Lincoln Elementary School parents made the case at a recent Finance Committee meeting that something should be done about the storm-water detention area that was created on the northeast section of the property when the school building was expanded and renovated in 2012. The detention area, which is several feet deep, 90 feet wide and 165 feet long, takes up most of the recreational green space at the school, which serves 534 students.
The detention area holds water when it rains, and the water does not dissipate for several days, said Lisa Fontoura, a Lincoln parent who made the presentation to the Finance Committee. After the water dissipates, the area is muddy and not usable for a while.
In the winter, the slopes of the detention area become “very icy” and create a safety hazard, said Ms. Fontoura. She said some kids go into the detention area, and the slopes are so steep and icy they cannot get out. “There’s been some broken bones,” she said. As a safety measure, a chain-link fence was put around the area, precluding access altogether.
Before the school was expanded and renovated, the northeast section of the property was the primary outdoor recreation space for the school. When the detention area is not usable, 170 students are restricted to a small blacktop area during recess, which is inadequate for running or playing ball, said Ms. Fontoura.
Moreover, physical education classes are not conducted outdoors.
Creating the Detention Area, and Options
When the Lincoln School improvements were initially designed, the concept was to provide enough storm-water detention to account for the increased footprint of the additions to the existing building, not the footprint of the entire building. Under a 2008 City of Evanston Storm Water Ordinance, the District was required to provide storm management for the entire footprint of the building, not just the footprint of the additions.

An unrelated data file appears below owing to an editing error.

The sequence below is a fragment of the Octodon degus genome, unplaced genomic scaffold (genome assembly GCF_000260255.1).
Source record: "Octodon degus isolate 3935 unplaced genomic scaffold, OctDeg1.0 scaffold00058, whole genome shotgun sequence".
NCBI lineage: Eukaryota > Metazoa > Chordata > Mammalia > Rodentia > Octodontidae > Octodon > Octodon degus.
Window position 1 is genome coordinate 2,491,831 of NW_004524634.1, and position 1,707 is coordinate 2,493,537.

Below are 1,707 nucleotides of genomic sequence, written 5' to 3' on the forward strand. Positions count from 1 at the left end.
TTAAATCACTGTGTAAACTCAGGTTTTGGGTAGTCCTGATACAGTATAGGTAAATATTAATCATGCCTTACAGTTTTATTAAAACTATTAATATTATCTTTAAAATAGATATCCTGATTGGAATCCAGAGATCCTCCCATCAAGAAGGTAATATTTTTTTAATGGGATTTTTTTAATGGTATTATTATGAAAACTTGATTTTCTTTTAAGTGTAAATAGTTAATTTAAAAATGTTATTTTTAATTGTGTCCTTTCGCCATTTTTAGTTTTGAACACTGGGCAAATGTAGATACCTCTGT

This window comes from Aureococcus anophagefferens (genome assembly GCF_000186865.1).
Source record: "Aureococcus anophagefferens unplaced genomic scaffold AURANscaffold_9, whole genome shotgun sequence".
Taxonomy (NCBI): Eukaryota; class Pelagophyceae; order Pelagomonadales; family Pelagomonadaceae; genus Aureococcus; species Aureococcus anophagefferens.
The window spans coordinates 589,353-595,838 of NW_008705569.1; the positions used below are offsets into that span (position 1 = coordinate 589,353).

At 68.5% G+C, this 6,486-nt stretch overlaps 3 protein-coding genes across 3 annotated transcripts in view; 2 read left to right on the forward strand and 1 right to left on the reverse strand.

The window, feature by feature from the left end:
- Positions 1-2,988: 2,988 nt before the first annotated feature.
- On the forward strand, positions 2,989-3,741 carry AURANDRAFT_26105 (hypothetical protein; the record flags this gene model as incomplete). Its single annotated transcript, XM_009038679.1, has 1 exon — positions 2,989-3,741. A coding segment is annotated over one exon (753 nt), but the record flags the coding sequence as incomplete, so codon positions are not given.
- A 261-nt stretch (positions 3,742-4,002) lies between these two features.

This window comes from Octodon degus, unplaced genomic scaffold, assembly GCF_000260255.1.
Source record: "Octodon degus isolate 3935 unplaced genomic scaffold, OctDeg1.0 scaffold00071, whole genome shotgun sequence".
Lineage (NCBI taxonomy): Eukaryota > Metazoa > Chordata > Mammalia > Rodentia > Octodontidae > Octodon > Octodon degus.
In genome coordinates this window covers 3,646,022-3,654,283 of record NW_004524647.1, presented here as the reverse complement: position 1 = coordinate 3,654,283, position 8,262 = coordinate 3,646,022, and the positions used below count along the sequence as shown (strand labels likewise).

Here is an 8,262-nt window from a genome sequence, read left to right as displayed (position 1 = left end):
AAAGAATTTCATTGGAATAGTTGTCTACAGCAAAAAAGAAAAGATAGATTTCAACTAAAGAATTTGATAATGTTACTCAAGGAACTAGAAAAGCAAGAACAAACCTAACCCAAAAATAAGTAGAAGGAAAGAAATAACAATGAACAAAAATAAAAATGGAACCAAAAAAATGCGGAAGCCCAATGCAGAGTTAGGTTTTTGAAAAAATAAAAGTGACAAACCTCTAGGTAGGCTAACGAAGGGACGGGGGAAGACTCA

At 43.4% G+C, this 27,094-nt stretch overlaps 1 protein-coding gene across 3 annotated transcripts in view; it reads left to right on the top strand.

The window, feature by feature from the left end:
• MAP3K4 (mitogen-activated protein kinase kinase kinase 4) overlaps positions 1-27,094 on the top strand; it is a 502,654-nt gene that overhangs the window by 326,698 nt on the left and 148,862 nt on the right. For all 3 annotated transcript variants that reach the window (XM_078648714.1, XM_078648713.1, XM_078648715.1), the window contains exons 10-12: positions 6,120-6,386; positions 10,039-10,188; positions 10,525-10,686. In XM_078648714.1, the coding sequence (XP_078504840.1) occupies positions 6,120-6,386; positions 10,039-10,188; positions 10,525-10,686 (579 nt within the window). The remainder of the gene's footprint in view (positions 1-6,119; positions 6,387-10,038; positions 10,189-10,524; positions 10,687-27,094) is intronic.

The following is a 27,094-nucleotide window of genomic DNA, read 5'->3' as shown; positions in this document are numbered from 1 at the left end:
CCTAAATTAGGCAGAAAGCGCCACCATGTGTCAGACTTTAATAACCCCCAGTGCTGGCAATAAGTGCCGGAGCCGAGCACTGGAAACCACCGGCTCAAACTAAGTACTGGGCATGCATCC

The solution at that time was to create the storm-water detention area.
Thomas A. Rychlik, PE, of Gewalt Hamilton Associates, Inc., outlined three options to address the problem. Option 1 is to essentially enhance the soil and grass in the detention area to the level done in golf courses, he said, so that the soil would be better able to absorb water and reduce the time there is standing water and mud. He said this could be done during the summer for about $17,000.
Option 3 is to install pre-cast concrete “storm traps” in the existing detention area and then cover the storm traps over to make a level grassy field. Mr. Rychlik said storm traps are a “well-established” tool and are used in many construction projects. He said the new field should be as functional as it was before the renovation.
Since the area was already excavated to create the detention area, Mr. Rychlik said a significant portion of the work necessary to install the storm traps has already been done, but the estimated cost would be $463,000.
He said Option 2 would involve putting in a retaining wall and other improvements at a cost of about $210,000. Mr. Rychlik said this was a less desirable option.
Lincoln PTA’s proposal, Ms. Fontoura said, is to pursue grants to fund Option 3 that would provide the ideal long-term solution. In the meantime, the PTA urged the District to proceed with Option 1 as a stop-gap measure that would increase the number of days the detention area could be used as a play field while grants are being pursued to fund Option 3.
Mary Brown, chief financial officer and superintendent, said the administration recommended that the District move forward with Option 1 during this summer and that Option 3 be considered at a future date. Aside from the cost, she said, staff are stretched thin and could not get Option 3 implemented this summer.
Board Finance Committee Chair Richard Rykhus summed up that Lincoln parents “articulated a need very clearly. The issue is how we go about addressing the need.” He suggested that the full Board consider moving ahead with Option 1 this summer and that it consider Option 3 at the same time it considers all other capital projects.